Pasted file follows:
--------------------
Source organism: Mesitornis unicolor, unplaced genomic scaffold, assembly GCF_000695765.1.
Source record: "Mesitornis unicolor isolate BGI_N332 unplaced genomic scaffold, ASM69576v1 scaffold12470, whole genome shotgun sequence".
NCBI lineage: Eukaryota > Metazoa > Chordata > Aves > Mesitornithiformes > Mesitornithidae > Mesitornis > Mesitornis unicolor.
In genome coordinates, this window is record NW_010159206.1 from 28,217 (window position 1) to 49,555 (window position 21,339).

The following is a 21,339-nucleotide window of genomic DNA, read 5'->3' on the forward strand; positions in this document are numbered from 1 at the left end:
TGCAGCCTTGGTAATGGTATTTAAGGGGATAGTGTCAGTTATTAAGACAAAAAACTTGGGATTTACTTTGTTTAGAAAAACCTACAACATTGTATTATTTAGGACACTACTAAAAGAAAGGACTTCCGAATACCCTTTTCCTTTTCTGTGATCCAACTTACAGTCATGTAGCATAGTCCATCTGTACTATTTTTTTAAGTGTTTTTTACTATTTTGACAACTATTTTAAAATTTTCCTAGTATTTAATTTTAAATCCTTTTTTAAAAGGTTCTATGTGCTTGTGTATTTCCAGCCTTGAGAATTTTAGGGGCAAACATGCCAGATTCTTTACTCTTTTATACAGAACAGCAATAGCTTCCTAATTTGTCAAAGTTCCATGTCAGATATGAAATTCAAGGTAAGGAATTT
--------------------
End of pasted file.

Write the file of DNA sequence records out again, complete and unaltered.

Source organism: Mesitornis unicolor, unplaced genomic scaffold, assembly GCF_000695765.1.
Source record: "Mesitornis unicolor isolate BGI_N332 unplaced genomic scaffold, ASM69576v1 scaffold12470, whole genome shotgun sequence".
NCBI lineage: Eukaryota > Metazoa > Chordata > Aves > Mesitornithiformes > Mesitornithidae > Mesitornis > Mesitornis unicolor.
In genome coordinates, this window is record NW_010159206.1 from 28,217 (window position 1) to 49,555 (window position 21,339).

The following is a 21,339-nucleotide window of genomic DNA, read 5'->3' on the forward strand; positions in this document are numbered from 1 at the left end:
TGCAGCCTTGGTAATGGTATTTAAGGGGATAGTGTCAGTTATTAAGACAAAAAACTTGGGATTTACTTTGTTTAGAAAAACCTACAACATTGTATTATTTAGGACACTACTAAAAGAAAGGACTTCCGAATACCCTTTTCCTTTTCTGTGATCCAACTTACAGTCATGTAGCATAGTCCATCTGTACTATTTTTTTAAGTGTTTTTTACTATTTTGACAACTATTTTAAAATTTTCCTAGTATTTAATTTTAAATCCTTTTTTAAAAGGTTCTATGTGCTTGTGTATTTCCAGCCTTGAGAATTTTAGGGGCAAACATGCCAGATTCTTTACTCTTTTATACAGAACAGCAATAGCTTCCTAATTTGTCAAAGTTCCATGTCAGATATGAAATTCAAGGTAAGGAATTT